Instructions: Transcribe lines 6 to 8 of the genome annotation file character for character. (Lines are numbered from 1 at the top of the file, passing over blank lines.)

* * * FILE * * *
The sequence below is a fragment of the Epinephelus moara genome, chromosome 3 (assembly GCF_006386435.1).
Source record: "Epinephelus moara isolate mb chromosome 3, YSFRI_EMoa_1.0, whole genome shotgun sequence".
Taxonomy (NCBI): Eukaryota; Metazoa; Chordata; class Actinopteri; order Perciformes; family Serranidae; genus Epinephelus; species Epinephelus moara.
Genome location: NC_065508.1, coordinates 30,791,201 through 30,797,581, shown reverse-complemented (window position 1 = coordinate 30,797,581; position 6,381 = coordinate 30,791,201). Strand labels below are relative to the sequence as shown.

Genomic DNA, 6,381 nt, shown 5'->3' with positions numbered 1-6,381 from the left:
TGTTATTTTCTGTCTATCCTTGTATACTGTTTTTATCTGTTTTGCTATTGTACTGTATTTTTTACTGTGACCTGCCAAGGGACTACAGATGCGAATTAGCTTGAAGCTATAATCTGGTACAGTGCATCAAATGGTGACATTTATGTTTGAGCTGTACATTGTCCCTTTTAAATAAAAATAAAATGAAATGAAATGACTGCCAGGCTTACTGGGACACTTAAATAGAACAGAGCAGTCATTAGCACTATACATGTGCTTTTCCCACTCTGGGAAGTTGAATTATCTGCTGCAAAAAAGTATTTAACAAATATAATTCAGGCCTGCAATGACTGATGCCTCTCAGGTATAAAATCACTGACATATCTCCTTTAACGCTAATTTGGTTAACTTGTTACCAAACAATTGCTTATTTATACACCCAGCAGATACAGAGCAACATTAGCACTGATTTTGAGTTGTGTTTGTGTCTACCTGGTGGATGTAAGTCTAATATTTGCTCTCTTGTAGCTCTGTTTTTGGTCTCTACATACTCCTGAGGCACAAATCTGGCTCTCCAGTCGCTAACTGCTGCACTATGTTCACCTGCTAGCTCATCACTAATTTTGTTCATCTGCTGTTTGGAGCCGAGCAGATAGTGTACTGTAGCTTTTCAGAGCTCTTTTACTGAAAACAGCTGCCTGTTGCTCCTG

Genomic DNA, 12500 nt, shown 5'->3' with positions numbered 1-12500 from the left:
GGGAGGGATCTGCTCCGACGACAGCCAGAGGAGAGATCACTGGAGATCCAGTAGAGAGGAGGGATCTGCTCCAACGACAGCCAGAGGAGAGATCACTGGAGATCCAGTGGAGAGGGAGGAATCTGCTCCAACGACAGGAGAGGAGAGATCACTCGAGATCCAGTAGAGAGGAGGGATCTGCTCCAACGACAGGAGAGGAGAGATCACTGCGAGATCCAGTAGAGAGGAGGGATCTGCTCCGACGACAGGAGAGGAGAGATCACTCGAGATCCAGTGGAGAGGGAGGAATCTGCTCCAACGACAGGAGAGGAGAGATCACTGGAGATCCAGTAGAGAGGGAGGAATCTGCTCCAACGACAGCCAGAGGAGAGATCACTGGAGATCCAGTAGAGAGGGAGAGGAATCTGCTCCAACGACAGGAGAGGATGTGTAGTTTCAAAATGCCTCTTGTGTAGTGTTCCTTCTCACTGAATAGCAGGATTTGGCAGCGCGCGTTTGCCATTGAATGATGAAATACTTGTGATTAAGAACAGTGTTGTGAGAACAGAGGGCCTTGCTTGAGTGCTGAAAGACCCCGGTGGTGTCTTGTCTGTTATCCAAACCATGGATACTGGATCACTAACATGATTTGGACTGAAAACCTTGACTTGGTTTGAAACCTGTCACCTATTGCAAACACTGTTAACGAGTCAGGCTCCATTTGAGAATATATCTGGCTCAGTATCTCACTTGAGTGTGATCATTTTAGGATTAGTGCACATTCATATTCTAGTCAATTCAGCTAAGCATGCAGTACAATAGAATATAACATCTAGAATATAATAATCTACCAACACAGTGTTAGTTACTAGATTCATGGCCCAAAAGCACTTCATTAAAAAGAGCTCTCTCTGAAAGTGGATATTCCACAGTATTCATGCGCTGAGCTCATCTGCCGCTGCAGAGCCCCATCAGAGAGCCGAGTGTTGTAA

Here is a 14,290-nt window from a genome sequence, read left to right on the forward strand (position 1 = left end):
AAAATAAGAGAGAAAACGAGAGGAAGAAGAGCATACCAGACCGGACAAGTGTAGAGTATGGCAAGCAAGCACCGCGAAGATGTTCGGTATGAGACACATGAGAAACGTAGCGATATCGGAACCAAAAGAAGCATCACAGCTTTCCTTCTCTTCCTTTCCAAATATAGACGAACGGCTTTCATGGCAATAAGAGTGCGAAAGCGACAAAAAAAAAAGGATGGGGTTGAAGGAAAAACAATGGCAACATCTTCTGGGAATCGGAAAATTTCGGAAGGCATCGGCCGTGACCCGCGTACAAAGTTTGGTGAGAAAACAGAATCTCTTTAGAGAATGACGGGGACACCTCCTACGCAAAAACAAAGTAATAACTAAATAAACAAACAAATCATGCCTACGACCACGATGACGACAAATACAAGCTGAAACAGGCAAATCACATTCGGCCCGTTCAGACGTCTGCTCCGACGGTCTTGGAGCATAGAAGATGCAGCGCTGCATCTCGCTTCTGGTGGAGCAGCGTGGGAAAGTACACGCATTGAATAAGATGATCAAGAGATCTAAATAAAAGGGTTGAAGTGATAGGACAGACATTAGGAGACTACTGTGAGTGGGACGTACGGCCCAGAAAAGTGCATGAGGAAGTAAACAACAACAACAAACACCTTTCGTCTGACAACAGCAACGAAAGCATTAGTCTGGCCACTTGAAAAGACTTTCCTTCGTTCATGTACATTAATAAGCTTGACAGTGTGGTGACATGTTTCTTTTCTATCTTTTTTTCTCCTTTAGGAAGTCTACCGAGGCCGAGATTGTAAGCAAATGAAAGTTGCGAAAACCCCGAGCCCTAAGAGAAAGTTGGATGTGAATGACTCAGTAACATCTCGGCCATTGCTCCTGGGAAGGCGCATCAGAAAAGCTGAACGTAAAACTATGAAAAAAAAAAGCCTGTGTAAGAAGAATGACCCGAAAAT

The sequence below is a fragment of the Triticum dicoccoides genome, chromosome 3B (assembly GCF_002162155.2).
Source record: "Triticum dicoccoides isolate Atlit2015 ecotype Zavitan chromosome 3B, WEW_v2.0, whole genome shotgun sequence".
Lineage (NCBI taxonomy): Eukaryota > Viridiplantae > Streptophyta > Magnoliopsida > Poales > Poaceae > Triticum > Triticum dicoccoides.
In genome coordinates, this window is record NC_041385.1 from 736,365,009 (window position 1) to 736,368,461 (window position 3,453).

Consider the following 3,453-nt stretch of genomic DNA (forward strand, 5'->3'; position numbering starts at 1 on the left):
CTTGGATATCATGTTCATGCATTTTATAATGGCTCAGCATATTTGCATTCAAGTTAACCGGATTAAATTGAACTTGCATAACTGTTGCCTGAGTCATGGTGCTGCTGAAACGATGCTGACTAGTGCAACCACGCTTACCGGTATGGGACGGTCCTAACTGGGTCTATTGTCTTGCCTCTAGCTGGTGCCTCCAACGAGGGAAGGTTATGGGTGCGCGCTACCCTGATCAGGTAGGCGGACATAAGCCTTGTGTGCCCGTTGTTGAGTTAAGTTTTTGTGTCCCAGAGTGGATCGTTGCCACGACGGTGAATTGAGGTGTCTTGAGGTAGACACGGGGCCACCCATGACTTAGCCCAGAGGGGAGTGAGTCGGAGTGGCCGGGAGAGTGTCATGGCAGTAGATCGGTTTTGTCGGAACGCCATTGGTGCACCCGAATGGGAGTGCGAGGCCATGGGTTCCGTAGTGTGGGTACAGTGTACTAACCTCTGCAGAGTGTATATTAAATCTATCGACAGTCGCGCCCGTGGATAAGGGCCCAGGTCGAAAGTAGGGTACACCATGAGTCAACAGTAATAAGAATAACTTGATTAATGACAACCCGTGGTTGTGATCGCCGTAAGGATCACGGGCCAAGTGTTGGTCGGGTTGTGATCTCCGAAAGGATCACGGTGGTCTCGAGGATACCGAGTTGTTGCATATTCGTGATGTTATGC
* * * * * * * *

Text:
TGTTATTTTCTGTCTATCCTTGTATACTGTTTTTATCTGTTTTGCTATTGTACTGTATTTTTTACTGTGACCTGCCAAGGGACTACAGATGCGAATTAGCTTGAAGCTATAATCTGGTACAGTGCATCAAATGGTGACATTTATGTTTGAGCTGTACATTGTCCCTTTTAAATAAAAATAAAATGAAATGAAATGACTGCCAGGCTTACTGGGACACTTAAATAGAACAGAGCAGTCATTAGCACTATACATGTGCTTTTCCCACTCTGGGAAGTTGAATTATCTGCTGCAAAAAAGTATTTAACAAATATAATTCAGGCCTGCAATGACTGATGCCTCTCAGGTATAAAATCACTGACATATCTCCTTTAACGCTAATTTGGTTAACTTGTTACCAAACAATTGCTTATTTATACACCCAGCAGATACAGAGCAACATTAGCACTGATTTTGAGTTGTGTTTGTGTCTACCTGGTGGATGTAAGTCTAATATTTGCTCTCTTGTAGCTCTGTTTTTGGTCTCTACATACTCCTGAGGCACAAATCTGGCTCTCCAGTCGCTAACTGCTGCACTATGTTCACCTGCTAGCTCATCACTAATTTTGTTCATCTGCTGTTTGGAGCCGAGCAGATAGTGTACTGTAGCTTTTCAGAGCTCTTTTACTGAAAACAGCTGCCTGTTGCTCCTG

Genomic DNA, 12500 nt, shown 5'->3' with positions numbered 1-12500 from the left:
GGGAGGGATCTGCTCCGACGACAGCCAGAGGAGAGATCACTGGAGATCCAGTAGAGAGGAGGGATCTGCTCCAACGACAGCCAGAGGAGAGATCACTGGAGATCCAGTGGAGAGGGAGGAATCTGCTCCAACGACAGGAGAGGAGAGATCACTCGAGATCCAGTAGAGAGGAGGGATCTGCTCCAACGACAGGAGAGGAGAGATCACTGCGAGATCCAGTAGAGAGGAGGGATCTGCTCCGACGACAGGAGAGGAGAGATCACTCGAGATCCAGTGGAGAGGGAGGAATCTGCTCCAACGACAGGAGAGGAGAGATCACTGGAGATCCAGTAGAGAGGGAGGAATCTGCTCCAACGACAGCCAGAGGAGAGATCACTGGAGATCCAGTAGAGAGGGAGAGGAATCTGCTCCAACGACAGGAGAGGATGTGTAGTTTCAAAATGCCTCTTGTGTAGTGTTCCTTCTCACTGAATAGCAGGATTTGGCAGCGCGCGTTTGCCATTGAATGATGAAATACTTGTGATTAAGAACAGTGTTGTGAGAACAGAGGGCCTTGCTTGAGTGCTGAAAGACCCCGGTGGTGTCTTGTCTGTTATCCAAACCATGGATACTGGATCACTAACATGATTTGGACTGAAAACCTTGACTTGGTTTGAAACCTGTCACCTATTGCAAACACTGTTAACGAGTCAGGCTCCATTTGAGAATATATCTGGCTCAGTATCTCACTTGAGTGTGATCATTTTAGGATTAGTGCACATTCATATTCTAGTCAATTCAGCTAAGCATGCAGTACAATAGAATATAACATCTAGAATATAATAATCTACCAACACAGTGTTAGTTACTAGATTCATGGCCCAAAAGCACTTCATTAAAAAGAGCTCTCTCTGAAAGTGGATATTCCACAGTATTCATGCGCTGAGCTCATCTGCCGCTGCAGAGCCCCATCAGAGAGCCGAGTGTTGTAA